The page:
Searching for the Seeds of Supermassive Black Holes

Astronomers are still trying to figure out exactly how supermassive black holes form. They may be the result of smaller black holes combining, and a new study says that these smaller black holes could show up in an upcoming survey with JWST.

It Starts with a Seed

image of the Milky Way's central supermassive black hole

Supermassive black holes like the one at the center of our galaxy, shown here in an image from the Event Horizon Telescope, may have grown from smaller “seed” black holes. [EHT Collaboration; CC BY 4.0]

The biggest black holes in the universe can tip the scales at billions of solar masses. What’s more, the first ones formed within a couple of hundred million years of the Big Bang. Just how did the universe build such gargantuan objects so quickly?

Usually black holes form when a massive star dies, but no single star could birth a black hole that big. Instead, like flowers, supermassive black holes probably grow from seeds. Perhaps the smaller black holes created by the deaths of the first massive stars merged. This could create black holes up to a thousand solar masses, which gravity could then combine into supermassive black holes. Black holes up to a million solar masses may have formed directly from the gravitational collapse of dense gas clouds in the early universe. They too would merge over time.

Finding a seed that has yet to germinate into a supermassive black hole would allow astronomers to see the process in action. Andy Goulding and Jenny Greene (both Princeton University) have recently investigated whether black hole seeds could reveal themselves in upcoming deep sky surveys with JWST. They focus on black holes with approximately one million solar masses at redshifts between 7 and 10.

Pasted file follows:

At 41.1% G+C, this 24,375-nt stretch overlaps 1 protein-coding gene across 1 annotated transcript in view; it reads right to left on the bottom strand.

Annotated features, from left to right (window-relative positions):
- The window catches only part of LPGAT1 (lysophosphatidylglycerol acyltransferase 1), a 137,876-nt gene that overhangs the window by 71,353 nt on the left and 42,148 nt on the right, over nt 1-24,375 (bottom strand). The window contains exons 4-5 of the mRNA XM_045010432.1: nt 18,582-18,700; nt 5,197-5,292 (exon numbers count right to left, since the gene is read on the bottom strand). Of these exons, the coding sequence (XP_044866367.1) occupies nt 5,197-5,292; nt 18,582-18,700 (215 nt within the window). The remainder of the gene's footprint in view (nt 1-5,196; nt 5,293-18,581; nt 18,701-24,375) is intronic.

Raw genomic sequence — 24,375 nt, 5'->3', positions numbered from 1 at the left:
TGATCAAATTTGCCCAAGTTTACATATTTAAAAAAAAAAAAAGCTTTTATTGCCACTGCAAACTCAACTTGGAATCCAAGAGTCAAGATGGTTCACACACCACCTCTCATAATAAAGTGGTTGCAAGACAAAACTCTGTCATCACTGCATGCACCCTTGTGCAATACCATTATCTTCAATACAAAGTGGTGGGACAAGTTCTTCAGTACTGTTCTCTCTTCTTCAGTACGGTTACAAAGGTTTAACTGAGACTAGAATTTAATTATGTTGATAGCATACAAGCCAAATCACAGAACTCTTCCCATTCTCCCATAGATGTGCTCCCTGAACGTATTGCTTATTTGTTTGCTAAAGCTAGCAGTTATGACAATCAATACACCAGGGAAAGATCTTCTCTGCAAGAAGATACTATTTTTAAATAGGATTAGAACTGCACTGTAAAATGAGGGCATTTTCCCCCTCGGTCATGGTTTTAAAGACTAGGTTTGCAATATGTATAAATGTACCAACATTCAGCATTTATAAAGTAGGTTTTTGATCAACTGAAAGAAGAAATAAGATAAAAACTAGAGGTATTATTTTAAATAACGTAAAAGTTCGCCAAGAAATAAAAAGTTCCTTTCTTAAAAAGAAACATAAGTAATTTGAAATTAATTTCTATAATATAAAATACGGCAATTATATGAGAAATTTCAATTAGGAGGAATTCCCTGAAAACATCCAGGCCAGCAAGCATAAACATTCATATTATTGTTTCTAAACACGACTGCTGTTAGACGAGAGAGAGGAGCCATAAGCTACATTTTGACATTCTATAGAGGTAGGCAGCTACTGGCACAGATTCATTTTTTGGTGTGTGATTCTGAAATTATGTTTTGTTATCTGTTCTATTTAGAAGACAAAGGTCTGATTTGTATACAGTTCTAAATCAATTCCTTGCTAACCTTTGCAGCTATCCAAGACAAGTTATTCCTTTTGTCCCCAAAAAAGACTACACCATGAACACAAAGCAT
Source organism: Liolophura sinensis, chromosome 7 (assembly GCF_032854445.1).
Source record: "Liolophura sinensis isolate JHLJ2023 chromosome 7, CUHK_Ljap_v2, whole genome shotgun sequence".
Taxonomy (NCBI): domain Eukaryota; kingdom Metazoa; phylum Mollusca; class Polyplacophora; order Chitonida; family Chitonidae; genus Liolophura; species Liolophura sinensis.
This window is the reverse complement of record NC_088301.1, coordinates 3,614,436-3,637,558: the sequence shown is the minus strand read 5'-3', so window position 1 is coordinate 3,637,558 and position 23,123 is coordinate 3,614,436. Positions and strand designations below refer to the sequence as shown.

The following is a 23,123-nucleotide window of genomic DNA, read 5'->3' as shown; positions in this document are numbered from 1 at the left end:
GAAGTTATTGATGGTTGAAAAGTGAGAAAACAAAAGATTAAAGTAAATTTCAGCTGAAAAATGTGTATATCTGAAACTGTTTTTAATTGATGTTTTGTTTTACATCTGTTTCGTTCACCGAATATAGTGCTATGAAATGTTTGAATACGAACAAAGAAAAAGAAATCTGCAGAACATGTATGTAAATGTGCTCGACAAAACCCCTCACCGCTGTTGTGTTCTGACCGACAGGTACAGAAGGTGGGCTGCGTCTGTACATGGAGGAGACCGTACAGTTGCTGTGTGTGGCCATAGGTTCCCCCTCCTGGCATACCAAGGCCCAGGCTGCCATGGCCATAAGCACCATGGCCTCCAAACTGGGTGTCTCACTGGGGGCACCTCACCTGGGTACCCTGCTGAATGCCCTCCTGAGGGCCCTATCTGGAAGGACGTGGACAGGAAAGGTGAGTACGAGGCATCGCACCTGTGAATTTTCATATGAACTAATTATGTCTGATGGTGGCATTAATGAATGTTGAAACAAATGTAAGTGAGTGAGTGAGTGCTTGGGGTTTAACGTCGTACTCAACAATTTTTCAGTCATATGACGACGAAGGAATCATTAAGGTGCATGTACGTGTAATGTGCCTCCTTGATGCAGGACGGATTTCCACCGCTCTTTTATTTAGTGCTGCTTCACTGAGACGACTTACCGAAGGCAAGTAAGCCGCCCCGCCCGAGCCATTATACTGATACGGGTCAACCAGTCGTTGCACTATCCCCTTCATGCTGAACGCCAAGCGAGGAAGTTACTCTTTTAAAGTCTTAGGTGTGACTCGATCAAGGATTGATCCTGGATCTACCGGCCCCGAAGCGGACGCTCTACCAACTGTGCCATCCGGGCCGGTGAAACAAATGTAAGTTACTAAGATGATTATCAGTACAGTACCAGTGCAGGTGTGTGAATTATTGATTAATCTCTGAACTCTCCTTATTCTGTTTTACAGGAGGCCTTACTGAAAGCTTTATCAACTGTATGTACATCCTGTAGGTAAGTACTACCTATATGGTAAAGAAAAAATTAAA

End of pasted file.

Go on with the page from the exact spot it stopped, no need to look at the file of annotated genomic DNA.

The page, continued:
Colour Differences

By definition a black hole is invisible. Its gravitational pull is so intense that it swallows all light that falls upon it. Yet black holes often reveal themselves through their accretion discs — the super-heated queue of material waiting to be devoured. Their accretion discs are often bright enough to be seen across most of the visible universe. These bright centres of distant galaxies are called active galactic nuclei.

In their study, Goulding and Greene combined templates of active galactic nuclei at lower redshifts with mock galaxy catalogs specifically created for JWST. They concluded that the best local analogs of distant seed black hole active galactic nuclei are Seyfert I galaxies — active galaxies with broad emission lines in their spectra. The ultraviolet emission of black hole seeds and Seyfert I galaxies is expected to be similar.

image of stars and galaxies in the JADES field

The JADES study region, which overlaps with the Hubble Ultra Deep Field. Click to enlarge. [NASA, ESA, CSA, M. Zamani (ESA/Webb)]

They then looked at whether these active galactic nuclei could show up in the upcoming JWST Advanced Deep Extragalactic Survey (JADES). They found that a distant active galactic nucleus powered by a seed black hole should appear a different colour to the rest of the galaxy in images taken by JWST’s Near Infrared Camera (NIRCam). Specifically, the galaxy will appear blue and the nucleus will be redder.

While it’s hard to put an exact figure on it, Goulding and Greene estimated that astronomers might expect to find a few to tens of seed black holes within a one hundred square arcminute field. Perhaps then we’ll finally start to understand how supermassive black holes came to reside in the heart of almost every galaxy in the universe.



“An Empirical Approach to Selecting the First Growing Black Hole Seeds with JWST/NIRCam,” Andy D. Goulding and Jenny E. Greene 2022 ApJL 938 L9. doi:10.3847/2041-8213/ac9614